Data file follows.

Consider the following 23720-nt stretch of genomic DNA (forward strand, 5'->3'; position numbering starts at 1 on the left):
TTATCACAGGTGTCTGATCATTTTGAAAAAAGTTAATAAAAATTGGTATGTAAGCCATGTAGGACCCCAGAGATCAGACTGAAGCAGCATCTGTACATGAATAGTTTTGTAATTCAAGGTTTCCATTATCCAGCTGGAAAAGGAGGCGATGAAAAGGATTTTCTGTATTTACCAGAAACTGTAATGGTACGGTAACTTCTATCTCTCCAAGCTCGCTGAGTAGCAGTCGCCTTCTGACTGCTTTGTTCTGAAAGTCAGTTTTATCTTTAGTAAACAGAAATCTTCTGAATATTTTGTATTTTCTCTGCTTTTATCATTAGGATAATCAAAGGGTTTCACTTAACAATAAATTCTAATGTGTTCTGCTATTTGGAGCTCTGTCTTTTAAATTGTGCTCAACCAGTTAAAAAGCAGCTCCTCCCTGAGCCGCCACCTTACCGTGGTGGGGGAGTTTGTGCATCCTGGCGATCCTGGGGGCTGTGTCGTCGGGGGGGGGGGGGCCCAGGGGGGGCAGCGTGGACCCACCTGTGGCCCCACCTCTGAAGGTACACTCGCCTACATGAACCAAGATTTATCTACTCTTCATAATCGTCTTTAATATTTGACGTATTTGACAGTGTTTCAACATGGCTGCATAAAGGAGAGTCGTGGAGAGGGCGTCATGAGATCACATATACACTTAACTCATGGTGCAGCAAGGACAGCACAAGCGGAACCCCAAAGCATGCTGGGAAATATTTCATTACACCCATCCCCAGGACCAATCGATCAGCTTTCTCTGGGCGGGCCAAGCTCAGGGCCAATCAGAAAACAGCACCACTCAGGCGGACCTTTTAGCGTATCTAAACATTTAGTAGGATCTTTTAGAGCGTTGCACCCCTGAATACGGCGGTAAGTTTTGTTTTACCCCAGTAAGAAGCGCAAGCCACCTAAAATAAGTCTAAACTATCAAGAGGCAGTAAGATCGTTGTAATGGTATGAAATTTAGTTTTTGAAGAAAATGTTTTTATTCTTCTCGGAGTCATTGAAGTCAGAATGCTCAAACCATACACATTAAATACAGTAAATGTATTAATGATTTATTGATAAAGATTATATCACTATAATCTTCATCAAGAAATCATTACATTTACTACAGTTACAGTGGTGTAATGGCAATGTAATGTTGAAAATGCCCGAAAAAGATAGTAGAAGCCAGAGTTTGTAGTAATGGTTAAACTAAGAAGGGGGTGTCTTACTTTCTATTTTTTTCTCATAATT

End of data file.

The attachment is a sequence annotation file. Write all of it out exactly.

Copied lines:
Consider the following 23720-nt stretch of genomic DNA (forward strand, 5'->3'; position numbering starts at 1 on the left):
TTATCACAGGTGTCTGATCATTTTGAAAAAAGTTAATAAAAATTGGTATGTAAGCCATGTAGGACCCCAGAGATCAGACTGAAGCAGCATCTGTACATGAATAGTTTTGTAATTCAAGGTTTCCATTATCCAGCTGGAAAAGGAGGCGATGAAAAGGATTTTCTGTATTTACCAGAAACTGTAATGGTACGGTAACTTCTATCTCTCCAAGCTCGCTGAGTAGCAGTCGCCTTCTGACTGCTTTGTTCTGAAAGTCAGTTTTATCTTTAGTAAACAGAAATCTTCTGAATATTTTGTATTTTCTCTGCTTTTATCATTAGGATAATCAAAGGGTTTCACTTAACAATAAATTCTAATGTGTTCTGCTATTTGGAGCTCTGTCTTTTAAATTGTGCTCAACCAGTTAAAAAGCAGCTCCTCCCTGAGCCGCCACCTTACCGTGGTGGGGGAGTTTGTGCATCCTGGCGATCCTGGGGGCTGTGTCGTCGGGGGGGGGGGGGCCCAGGGGGGGCAGCGTGGACCCACCTGTGGCCCCACCTCTGAAGGTACACTCGCCTACATGAACCAAGATTTATCTACTCTTCATAATCGTCTTTAATATTTGACGTATTTGACAGTGTTTCAACATGGCTGCATAAAGGAGAGTCGTGGAGAGGGCGTCATGAGATCACATATACACTTAACTCATGGTGCAGCAAGGACAGCACAAGCGGAACCCCAAAGCATGCTGGGAAATATTTCATTACACCCATCCCCAGGACCAATCGATCAGCTTTCTCTGGGCGGGCCAAGCTCAGGGCCAATCAGAAAACAGCACCACTCAGGCGGACCTTTTAGCGTATCTAAACATTTAGTAGGATCTTTTAGAGCGTTGCACCCCTGAATACGGCGGTAAGTTTTGTTTTACCCCAGTAAGAAGCGCAAGCCACCTAAAATAAGTCTAAACTATCAAGAGGCAGTAAGATCGTTGTAATGGTATGAAATTTAGTTTTTGAAGAAAATGTTTTTATTCTTCTCGGAGTCATTGAAGTCAGAATGCTCAAACCATACACATTAAATACAGTAAATGTATTAATGATTTATTGATAAAGATTATATCACTATAATCTTCATCAAGAAATCATTACATTTACTACAGTTACAGTGGTGTAATGGCAATGTAATGTTGAAAATGCCCGAAAAAGATAGTAGAAGCCAGAGTTTGTAGTAATGGTTAAACTAAGAAGGGGGTGTCTTACTTTCTATTTTTTTCTCATAATT